Denali Dispatch

It is our pleasure to present Denali Dispatch, a journal of the goings-on at Camp Denali.


Written by members of our staff, Denali Dispatch is an opportunity to peek into life in Denali: notable events, wildlife sightings, conservation topics, recipes from our kitchen, and insights into the guest experience at Camp Denali. Denali Dispatch will carry on through the winter, when we hope to share stories of snowy ski adventures, deep cold, and the events of a small Alaskan community.

Weathering the Storm: Lessons from a Beaver

March 20, 2020

by Jeff Anderson

With COVID-19 dominating the news cycle, and impacting our lives in unprecedented ways, it can be challenging to stay positive and think about anything beyond the scope and scale of this pandemic. Many of us are holed up at home with our families for the unforeseeable future, and doing all we can to keep our loved ones safe and sane. This is new territory, and although I'm not an epidemiologist or public health specialist, I humbly offer some tips from an iconic species of the subarctic - the North American Beaver.

Beavers use engineering, ingenuity, and hard work to change their surroundings more so than any other animal besides humans. Not only that, but beavers actually increase diversity by creating great habitats for amphibians, insects, and birds. Through the spring, summer, and fall, they work nights constructing dams and crafting lodges. They gather food and cache it for the winter in the deep, cold ponds created by their dams. It's a lot of work.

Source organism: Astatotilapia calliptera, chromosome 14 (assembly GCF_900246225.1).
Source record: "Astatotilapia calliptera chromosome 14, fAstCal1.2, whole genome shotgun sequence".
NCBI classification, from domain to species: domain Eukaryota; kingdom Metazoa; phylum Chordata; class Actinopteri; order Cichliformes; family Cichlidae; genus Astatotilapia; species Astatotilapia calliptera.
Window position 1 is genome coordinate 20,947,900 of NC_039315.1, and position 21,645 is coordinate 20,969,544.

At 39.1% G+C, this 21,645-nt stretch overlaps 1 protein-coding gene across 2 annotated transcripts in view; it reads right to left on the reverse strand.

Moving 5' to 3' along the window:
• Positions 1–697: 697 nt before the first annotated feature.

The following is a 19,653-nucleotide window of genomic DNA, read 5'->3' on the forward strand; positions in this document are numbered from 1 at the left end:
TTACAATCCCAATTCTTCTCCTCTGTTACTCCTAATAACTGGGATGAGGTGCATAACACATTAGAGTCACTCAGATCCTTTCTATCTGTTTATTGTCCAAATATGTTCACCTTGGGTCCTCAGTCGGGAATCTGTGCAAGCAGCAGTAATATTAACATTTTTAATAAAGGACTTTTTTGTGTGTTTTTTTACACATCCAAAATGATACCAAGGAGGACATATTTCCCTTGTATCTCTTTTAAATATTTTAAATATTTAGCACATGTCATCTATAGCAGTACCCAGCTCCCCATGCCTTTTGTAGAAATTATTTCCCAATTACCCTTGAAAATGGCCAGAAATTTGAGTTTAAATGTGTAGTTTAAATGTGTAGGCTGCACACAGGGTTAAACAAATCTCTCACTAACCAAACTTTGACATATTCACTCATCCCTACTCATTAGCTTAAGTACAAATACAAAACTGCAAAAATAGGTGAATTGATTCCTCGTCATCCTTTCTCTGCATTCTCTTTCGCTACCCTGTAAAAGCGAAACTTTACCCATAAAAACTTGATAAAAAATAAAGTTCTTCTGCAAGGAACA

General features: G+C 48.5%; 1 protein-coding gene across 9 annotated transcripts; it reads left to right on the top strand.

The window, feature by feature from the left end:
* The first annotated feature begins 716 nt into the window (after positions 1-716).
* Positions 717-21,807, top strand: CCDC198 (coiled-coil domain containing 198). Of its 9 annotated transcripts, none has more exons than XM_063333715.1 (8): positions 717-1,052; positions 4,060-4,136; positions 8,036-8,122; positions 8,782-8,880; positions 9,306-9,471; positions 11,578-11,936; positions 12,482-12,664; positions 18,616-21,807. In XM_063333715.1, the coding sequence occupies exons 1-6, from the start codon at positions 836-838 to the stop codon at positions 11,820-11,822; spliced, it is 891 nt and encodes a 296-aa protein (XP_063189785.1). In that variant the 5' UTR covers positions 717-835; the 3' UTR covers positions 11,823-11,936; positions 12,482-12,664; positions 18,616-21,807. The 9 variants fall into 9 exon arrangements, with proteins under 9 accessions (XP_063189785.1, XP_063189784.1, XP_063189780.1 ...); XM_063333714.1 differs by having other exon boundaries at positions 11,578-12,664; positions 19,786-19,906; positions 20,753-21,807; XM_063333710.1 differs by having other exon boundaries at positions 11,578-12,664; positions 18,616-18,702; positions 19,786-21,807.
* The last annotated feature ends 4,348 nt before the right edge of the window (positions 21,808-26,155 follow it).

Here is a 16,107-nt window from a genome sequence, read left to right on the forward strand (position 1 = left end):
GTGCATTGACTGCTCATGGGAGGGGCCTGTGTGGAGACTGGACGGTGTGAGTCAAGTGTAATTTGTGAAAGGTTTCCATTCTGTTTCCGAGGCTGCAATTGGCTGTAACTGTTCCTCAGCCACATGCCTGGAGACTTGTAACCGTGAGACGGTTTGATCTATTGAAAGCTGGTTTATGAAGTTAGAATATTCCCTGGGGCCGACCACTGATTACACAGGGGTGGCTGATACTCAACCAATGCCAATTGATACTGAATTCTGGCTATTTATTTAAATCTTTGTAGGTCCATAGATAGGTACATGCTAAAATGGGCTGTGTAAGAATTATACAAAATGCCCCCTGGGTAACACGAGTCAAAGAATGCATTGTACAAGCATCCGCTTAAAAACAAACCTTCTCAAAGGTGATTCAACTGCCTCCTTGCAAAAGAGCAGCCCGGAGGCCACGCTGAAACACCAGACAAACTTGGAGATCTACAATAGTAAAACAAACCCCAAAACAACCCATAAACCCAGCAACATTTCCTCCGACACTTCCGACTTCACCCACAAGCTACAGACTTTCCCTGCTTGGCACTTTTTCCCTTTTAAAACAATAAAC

With the onset of winter, beaver families (up to 12 under one roof!) are mostly confined to their small lodges. There are two tiny "rooms" - one for drip-drying and eating, and one for sleeping. As the dark Alaskan winter begins in earnest, the lake ice freezes and effectively quarantines the beavers until spring. (Sound familiar?)

The Alaskan winter is long and full of terrors - plummeting temperatures, little food resources, and hungry predators such as wolverines and wolves that would love to catch a beaver outside of its ice, mud, and stick fortress. (Side note - beavers add mud to their lodge roofs in fall so when winter comes, the mud freezes and provides an impenetrable barrier to would-be marauders.)

Beavers have evolved to minimize the time they spend outside of their lodges during winter. Although they make routine runs to the "fridge" of stored sticks, for the most part, their winters are spent in the lodge - sleeping, eating, and biding their time until the vibrant days of spring return. Scroll to the the 7-minute mark of this video to get an amazing glimpse of life inside a beaver lodge...or treat yourself to a mini vacation from Coronavirus coverage, and luxuriate in all 9 minutes of David Attenborough waxing poetic about the life of beavers.

We can learn a lot from the beavers - their hardiness through the winter is inspiring; their foresight in planning for lean times is admirable; and their ability to live for months with their entire family cooped up in a big pile of sticks and mud is downright hard-to-believe. That being said, even the beaver knows when enough is enough. On sunny winter days, you can sometimes see a lone beaver away from the lodge, away from the ice...walking by themselves. (Maybe taking a little self-care time?)

Social distancing, self-quarantining...none of it's easy, and we don't know when it will end. All I know is that spring is on the horizon, the ice on Alaskan ponds will melt, and the beavers will emerge and enrich our lives while making their tiny piece of Earth a little better for all those that share it.

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